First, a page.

Friday, August 26, 2011

ASAM Blunders in New Definition of Addiction

Alcoholism & Drug Abuse Weekly

Volume 23 Number 33
August 29, 2011

ASAM admits error in omitting NIAAA in definition publicity

In announcing its new broader definition of addiction to include non-substance addictions such as sex and gambling (see ADAW, August 22), the American Society of Addiction Medicine (ASAM) made an almost fatal error. It treated alcohol like an afterthought and pointedly omitted any mention of the National Institute on Alcohol Abuse and Alcoholism (NIAAA) while suggesting — incorrectly, as it turns out — that the National Institute on Drug Abuse (NIDA) was involved in crafting the definition, ADAW has learned.

ASAM past president Michael Miller, M.D., told ADAW last week that nobody from NIDA was involved officially in the process leading to release of the definition. “The press release did not state things in a clear manner and clearly led people to believe that we had some kind of formal connection with NIDA,” Miller said.

It strains belief for some leaders, however, to think that ASAM physicians were not aware of the bitter struggle between NIDA and NIAAA
researchers over the upcoming merger of the institutes, which will create a new, single institute of addiction — a merger NIDA supported
and NIAAA opposed. NIAAA officials were furious when the definition — and the press release — came out, published August 15 on the ASAM website.

“We recognize that ASAM is extremely important to physicians who are specializing in substance use disorders,” said Howard B. Moss, M.D., associate director for clinical and translational research at NIAAA. “But we are concerned that the narrow definitional focus on neuroscience
doesn’t really address the psychological and sociocultural aspects of addiction,” he told ADAW. “We view it as reductionist.”

Moss also said the timing of the definition’s release was awkward, since the DSM-5 process is taking place at the same time. “DSM will
have definitions that will be discussed in the diagnostic criteria,” he said. And finally, calling addiction a disease is hardly new.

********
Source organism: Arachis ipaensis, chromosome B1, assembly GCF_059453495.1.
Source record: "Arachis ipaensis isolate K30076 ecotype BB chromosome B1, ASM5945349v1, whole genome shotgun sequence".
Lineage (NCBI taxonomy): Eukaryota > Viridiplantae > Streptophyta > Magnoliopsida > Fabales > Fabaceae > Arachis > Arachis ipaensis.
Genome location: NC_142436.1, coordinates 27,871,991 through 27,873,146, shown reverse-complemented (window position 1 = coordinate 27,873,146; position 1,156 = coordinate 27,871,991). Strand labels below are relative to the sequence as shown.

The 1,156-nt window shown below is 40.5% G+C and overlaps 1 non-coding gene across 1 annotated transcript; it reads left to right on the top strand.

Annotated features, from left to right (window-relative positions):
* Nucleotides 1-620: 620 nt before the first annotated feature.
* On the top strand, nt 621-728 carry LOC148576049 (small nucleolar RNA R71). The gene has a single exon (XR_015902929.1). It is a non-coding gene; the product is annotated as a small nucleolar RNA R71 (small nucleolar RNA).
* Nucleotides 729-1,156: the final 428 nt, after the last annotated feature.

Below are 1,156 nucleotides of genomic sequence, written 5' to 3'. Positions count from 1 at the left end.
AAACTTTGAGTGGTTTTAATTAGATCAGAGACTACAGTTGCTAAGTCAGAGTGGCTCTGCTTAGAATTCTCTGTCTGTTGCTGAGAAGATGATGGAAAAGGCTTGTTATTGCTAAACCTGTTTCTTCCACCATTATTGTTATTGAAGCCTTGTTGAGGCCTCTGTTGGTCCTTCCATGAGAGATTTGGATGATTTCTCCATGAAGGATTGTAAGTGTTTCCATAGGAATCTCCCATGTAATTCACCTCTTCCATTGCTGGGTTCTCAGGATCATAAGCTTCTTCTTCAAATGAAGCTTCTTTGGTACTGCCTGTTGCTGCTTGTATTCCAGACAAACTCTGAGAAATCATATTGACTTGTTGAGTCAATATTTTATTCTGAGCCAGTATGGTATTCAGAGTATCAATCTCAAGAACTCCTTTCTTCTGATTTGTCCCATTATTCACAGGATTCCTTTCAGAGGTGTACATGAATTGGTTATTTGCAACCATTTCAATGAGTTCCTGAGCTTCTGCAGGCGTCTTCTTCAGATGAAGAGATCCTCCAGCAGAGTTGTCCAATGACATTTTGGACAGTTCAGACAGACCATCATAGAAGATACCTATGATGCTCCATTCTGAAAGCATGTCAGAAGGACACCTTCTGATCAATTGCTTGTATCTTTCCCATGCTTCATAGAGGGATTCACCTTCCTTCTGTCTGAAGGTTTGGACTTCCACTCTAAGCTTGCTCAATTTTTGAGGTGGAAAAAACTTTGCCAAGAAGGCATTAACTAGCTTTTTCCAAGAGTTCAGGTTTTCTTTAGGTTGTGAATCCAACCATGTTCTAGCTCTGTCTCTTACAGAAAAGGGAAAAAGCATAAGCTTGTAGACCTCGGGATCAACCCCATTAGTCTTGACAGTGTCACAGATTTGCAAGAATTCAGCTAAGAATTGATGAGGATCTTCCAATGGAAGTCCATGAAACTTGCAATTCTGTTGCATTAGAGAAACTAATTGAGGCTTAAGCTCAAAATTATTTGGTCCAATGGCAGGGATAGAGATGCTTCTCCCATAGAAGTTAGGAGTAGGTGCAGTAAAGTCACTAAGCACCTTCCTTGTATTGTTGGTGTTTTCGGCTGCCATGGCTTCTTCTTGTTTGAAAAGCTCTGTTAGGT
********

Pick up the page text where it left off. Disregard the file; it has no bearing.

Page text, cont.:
NIAAA is also very concerned about binge drinking, underage alcohol use, and drinking and driving — problems that aren’t necessarily facets
of addictive disorders, said Moss.

“We met with NIAAA to explain to them how sorry we are that we did not vet this with them more officially,” ASAM’s Miller said. “They
are at least embarrassed and extremely disappointed because they were blindsided with people coming to them with questions about
things they haven’t even seen.”

When we talked to Miller last week, no decision had yet been made about whether ASAM would publicize a correction about NIDA/
NIAAA involvement. But, he said, “We have apologized to NIAAA very publicly.”

NIAAA is “not aware of any public apology,” according to a NIAAA press officer.

Sensitivity issues

Miller blamed some of the “lack of sensitivity” to the fact that ASAM has a new CEO and a new staffer in charge of communications. “ASAM
has learned through this process that it must be much more sensitive to these delicate differences of the two institutes, and that so many
people are looking for messages in the tea leaves that may not be there.”

ASAM has “no official position” on the proposed merger of the institutes, said Miller.

Sources at NIAAA said people there are “absolutely furious.” They believe that ASAM is saying — just as the pro-merger researchers had
said — that all neurochemical pathways to addiction are the same. In fact, they say, alcohol is not the same — it goes everywhere in the
brain. There is no alcohol receptor, said Moss.

Not diagnostic criteria

The ASAM definition is just that — it is not diagnostic criteria, and it can’t be used for diagnosis, said Miller. That is the province of the
American Psychiatric Association (APA), which field-tests its criteria.

ASAM really wanted to update its definition because the organization had two different definitions out there — one that applies only to alcoholism
and that dates back to 1990, and one for addiction that was created in 2001 in collaboration with the American Pain Society, Miller said. “These two did not align, there were subtle differences,” he said. So the new definition eliminated the old definition of alcoholism and added various “process” addictions.

“We did get some cautionary advice from different quarters,” said Miller. For example, alcoholism researcher Carlton Erickson “blasted the whole project,” said Miller. Erickson suggested not to talk about spirituality or non-substance addictions, but to “stick to what is known,” recalled Miller. But in general there was consensus, he said.

“Most clinicians said this makes sense, and the board of directors of ASAM unanimously approved it,” said Miller.

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